It seems possible for SFR technology to reach a safety level at least equivalent to that of Generation III pressurised water reactors, but IRSN is unable to determine whether it could significantly exceed this level, in view of design differences and the current state of knowledge and research.

Very High Temperature Reactors (VHTR)

The VHTR benefits from the operating experience feedback obtained from High Temperature Reactors (HTR).
This technology is intrinsically safe with respect to loss of cooling, which means that it could be used to design a reactor that does not require an active decay heat removal system. The VHTR system could therefore bring about significant safety improvements compared with Generation III reactors, especially regarding core melt prevention.

VHTR safety performance can only be guaranteed by significantly limiting unit power.

The feasibility of the system has yet to be determined and will chiefly depend on the development of fuels and materials capable of withstanding high temperatures; the currently considered operating temperature of around 1000°C is close to the transformation temperature of materials commonly used in the nuclear industry.

Lead-cooled Fast Reactors (LFR)

Unlike sodium, lead does not react violently with water or air.

The thermal inertia associated with the large volume of lead used and its very high density results in long grace periods in the event of loss of cooling.

In addition, the high boiling point at atmospheric pressure is a guarantee of high margins under normal operating conditions and rules out the risk of coolant boiling.
The main drawback of lead-cooled (or lead-bismuth cooled) reactors is that the coolant tends to corrode and erode stainless steel structures.

LFR safety is reliant on operating procedures, which does not seem desirable in a Generation IV reactor.

The highly toxic nature of lead and its related products, especially polonium-210, produced when lead-bismuth is used, raises the problem of potential environmental impact.
IRSN is unable to determine whether the LFR system could guarantee a significantly higher safety level than Generation III reactors.

Various technical hurdles need to be overcome before a reactor of this type could be considered.

Gas-cooled Fast Reactors (GFR)

Given the current state of GFR development, construction of an industrial prototype reactor would not be technically feasible. GFR specifications are highly ambitious and raise a number of technological problems that are still a long way from being solved.

From the safety point of view, the GFR does not display any intrinsic quality likely to lead to a significant improvement over Generation III reactors.

Molten Salt Reactors (MSR)

The MSR differs considerably from the other systems proposed by the GIF. The main differences are that the coolant and fuel are mixed in some models and that liquid fuel is used.

The MSR has several advantages, including its burning, breeding and actinide-recycling capabilities.

Its intrinsic neutron properties could be put to good use as, in theory, they should allow highly stable reactor operation. The very low thermal inertia of salt and very high operating temperatures of the system, however, call for the use of fuel salt drainage devices. System safety depends mainly on the reliability and performance of these devices.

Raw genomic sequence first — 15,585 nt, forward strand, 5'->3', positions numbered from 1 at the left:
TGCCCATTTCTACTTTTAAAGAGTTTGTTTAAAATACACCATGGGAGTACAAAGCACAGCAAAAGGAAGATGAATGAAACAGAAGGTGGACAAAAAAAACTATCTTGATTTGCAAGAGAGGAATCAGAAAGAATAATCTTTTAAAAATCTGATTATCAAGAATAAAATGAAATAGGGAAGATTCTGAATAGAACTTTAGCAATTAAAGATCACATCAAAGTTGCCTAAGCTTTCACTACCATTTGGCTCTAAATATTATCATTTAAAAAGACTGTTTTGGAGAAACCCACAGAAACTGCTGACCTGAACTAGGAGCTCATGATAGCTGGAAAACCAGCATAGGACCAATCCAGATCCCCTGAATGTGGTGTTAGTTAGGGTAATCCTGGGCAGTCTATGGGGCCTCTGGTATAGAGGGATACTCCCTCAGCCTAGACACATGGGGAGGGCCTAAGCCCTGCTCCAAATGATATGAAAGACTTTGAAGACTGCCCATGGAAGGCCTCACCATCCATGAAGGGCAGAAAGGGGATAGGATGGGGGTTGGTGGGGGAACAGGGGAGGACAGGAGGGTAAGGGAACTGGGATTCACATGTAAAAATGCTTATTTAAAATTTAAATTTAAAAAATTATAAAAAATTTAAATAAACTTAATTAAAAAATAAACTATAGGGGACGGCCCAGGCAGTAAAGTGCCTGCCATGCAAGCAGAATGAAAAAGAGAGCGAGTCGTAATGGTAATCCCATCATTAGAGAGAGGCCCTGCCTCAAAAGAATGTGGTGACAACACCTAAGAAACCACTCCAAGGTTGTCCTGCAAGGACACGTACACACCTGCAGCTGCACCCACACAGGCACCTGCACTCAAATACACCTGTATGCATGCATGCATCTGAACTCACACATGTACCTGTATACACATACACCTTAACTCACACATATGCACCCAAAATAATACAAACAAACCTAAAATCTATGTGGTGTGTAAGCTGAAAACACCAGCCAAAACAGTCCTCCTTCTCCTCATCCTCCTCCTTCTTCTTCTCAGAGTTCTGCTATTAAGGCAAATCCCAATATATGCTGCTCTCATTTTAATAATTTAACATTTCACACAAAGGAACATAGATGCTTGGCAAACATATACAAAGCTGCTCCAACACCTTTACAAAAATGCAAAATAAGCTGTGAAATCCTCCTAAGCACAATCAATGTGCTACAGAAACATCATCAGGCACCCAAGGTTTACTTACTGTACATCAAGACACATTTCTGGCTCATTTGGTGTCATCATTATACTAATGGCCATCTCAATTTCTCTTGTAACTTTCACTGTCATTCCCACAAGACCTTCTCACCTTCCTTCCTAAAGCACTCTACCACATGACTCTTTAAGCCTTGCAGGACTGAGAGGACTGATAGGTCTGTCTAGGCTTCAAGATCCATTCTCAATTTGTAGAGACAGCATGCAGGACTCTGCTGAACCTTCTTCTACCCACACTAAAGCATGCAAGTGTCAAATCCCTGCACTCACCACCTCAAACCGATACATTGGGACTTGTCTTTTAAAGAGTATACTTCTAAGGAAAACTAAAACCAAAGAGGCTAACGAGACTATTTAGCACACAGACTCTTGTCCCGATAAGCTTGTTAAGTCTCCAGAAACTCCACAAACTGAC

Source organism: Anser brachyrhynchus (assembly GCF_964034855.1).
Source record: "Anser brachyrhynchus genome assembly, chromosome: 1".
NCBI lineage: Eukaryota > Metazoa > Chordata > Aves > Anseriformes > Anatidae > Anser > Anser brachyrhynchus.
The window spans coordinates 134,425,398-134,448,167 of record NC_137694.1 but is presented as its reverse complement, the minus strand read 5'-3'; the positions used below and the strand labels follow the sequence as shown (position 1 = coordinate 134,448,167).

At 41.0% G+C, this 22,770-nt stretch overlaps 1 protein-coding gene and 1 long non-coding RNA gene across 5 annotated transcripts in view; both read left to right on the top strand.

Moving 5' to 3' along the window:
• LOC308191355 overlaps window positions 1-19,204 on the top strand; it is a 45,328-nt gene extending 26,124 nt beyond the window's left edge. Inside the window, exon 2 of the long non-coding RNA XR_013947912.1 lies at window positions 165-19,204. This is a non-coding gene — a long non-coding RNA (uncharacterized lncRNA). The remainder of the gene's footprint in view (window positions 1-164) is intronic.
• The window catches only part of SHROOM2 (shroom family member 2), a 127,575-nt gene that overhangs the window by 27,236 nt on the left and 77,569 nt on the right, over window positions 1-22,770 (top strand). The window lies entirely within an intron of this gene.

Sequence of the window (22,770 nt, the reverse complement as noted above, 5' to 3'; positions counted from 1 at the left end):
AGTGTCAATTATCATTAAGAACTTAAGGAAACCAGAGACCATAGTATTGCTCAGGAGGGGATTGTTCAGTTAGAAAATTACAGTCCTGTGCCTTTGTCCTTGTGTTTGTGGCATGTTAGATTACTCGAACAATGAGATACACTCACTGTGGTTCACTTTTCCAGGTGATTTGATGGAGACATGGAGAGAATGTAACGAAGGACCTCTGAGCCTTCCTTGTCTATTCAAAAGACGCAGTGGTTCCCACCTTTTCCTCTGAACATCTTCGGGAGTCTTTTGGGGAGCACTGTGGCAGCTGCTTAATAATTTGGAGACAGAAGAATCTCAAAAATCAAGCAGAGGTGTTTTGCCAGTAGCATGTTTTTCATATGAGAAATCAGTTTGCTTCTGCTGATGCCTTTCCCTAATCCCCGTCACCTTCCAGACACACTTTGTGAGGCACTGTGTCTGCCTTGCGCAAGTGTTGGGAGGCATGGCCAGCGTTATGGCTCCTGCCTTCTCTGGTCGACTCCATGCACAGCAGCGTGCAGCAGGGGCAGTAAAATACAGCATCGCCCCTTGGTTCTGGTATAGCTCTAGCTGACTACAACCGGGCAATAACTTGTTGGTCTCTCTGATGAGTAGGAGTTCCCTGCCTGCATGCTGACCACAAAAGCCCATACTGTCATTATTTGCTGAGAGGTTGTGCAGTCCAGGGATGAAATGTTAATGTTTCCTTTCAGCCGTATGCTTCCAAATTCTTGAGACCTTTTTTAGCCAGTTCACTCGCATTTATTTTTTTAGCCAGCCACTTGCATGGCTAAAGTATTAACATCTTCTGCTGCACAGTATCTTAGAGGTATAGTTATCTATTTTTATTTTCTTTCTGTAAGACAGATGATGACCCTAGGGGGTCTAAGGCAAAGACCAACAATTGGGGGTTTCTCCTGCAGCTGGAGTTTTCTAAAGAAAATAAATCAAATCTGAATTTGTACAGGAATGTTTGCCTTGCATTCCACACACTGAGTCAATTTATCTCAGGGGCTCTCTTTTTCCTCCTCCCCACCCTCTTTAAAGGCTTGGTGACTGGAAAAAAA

Salt has some drawbacks − it is corrosive and has a relatively high crystallisation temperature.

The reactor must also be coupled to a salt processing unit and the system safety analysis must take into account the coupling of the two facilities.

Consideration must be given to the high toxicity of some salts and substances generated by the processes used in the salt processing unit.

The feasibility of fuel salt processing remains to be demonstrated.

SuperCritical-Water-cooled Reactors (SCWR)

The SCWR is the only system selected by GIF that uses water as a coolant. The SCWR is seen as a further development of existing water reactors and thus benefits from operating experience feedback, especially from boiling water reactors. Its chief advantage is economic.
While the use of supercritical water avoids problems relating to the phase change from liquid to vapour, it does not present any intrinsic advantage in terms of safety.

Thermal inertia is very low, for example, when the reactor is shut down.

The use of supercritical water in a nuclear reactor raises many questions, in particular its behaviour under neutron flux.

At the current stage of development, it is impossible to ascertain whether the system will eventually become significantly safer than Generation III reactors.


1. IRSN, 2015, 'Review of Generation IV Nuclear Energy Systems',

Direct download:

2. See for example: International Panel on Fissile Materials, 2010, 'Fast Breeder Reactor Programs: History and Status',

See also: Helmut Hirsch, Oda Becker, Mycle Schneider and Antony Froggatt, April 2005, 'Nuclear Reactor Hazards: Ongoing Dangers of Operating Nuclear Technology in the 21st Century',